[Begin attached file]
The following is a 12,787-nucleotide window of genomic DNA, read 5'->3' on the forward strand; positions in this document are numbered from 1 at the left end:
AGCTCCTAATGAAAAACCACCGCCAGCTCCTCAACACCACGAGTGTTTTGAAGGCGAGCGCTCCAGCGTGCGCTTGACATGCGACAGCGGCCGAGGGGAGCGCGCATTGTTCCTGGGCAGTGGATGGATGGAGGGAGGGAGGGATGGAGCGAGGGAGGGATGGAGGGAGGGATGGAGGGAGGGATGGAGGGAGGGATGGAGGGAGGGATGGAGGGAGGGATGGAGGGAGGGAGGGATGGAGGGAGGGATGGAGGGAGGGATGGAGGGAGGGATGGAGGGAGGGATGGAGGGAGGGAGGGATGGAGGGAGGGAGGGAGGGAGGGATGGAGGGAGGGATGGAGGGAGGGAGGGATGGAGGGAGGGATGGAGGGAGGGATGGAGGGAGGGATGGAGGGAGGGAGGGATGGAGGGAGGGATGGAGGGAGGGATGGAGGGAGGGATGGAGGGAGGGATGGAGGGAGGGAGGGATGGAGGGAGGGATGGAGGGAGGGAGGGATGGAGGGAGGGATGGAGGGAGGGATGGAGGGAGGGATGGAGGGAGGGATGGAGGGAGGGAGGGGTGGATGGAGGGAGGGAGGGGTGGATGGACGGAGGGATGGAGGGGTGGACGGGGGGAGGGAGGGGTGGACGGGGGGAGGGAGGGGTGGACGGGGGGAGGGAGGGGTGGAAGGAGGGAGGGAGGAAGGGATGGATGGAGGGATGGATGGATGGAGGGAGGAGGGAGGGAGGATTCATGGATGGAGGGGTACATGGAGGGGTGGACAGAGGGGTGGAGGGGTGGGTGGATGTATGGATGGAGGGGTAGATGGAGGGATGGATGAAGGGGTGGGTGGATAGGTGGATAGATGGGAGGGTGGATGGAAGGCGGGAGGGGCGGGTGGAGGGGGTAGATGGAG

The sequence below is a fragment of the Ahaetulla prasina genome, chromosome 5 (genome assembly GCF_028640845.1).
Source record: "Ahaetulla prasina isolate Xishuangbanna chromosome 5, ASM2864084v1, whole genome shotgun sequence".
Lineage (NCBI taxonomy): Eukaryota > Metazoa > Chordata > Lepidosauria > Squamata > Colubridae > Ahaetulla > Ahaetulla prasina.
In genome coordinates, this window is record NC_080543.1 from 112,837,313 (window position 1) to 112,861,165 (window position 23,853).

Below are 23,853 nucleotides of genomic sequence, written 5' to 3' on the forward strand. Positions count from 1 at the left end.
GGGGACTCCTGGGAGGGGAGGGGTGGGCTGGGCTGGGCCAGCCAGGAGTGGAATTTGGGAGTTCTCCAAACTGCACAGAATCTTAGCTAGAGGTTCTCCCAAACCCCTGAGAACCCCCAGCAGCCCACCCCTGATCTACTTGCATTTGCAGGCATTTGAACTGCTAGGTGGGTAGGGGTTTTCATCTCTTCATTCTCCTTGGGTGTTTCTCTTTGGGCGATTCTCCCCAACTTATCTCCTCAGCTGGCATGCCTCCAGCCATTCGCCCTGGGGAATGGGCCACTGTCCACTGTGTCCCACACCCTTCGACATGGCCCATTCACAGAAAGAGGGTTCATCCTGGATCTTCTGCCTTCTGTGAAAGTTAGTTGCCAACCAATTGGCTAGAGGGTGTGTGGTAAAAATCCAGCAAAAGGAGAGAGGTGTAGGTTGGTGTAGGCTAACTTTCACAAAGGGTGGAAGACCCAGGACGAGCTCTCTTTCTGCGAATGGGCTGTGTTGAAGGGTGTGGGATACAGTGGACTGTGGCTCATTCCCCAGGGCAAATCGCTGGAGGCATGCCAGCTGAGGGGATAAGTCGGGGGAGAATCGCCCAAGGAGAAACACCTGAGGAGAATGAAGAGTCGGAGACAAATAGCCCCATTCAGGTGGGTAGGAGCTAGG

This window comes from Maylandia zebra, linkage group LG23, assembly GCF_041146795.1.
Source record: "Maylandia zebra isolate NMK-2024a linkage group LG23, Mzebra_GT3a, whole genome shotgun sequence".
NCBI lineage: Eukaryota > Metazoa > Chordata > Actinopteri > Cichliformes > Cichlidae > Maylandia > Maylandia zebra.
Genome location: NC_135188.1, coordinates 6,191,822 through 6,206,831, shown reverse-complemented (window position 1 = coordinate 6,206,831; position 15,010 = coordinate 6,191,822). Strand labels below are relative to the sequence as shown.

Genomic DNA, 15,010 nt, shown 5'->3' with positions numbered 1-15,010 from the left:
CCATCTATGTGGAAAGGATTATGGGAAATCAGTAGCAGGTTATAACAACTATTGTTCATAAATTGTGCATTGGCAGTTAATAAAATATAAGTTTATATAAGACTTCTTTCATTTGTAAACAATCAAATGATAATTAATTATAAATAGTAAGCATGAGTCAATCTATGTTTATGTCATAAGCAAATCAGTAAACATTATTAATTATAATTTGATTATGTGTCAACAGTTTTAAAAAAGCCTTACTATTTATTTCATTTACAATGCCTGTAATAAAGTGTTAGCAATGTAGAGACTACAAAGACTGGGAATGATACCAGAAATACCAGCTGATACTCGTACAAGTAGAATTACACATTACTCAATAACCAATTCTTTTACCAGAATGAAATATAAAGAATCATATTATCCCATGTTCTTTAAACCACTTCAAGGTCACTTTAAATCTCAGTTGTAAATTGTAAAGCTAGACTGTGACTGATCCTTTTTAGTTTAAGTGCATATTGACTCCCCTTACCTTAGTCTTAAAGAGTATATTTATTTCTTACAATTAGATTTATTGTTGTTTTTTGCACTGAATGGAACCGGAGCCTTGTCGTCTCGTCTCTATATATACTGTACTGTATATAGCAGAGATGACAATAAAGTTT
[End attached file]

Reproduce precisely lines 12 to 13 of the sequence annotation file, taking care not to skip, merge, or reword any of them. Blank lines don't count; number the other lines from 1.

Genome location: NC_135188.1, coordinates 6,191,822 through 6,206,831, shown reverse-complemented (window position 1 = coordinate 6,206,831; position 15,010 = coordinate 6,191,822). Strand labels below are relative to the sequence as shown.

Genomic DNA, 15,010 nt, shown 5'->3' with positions numbered 1-15,010 from the left: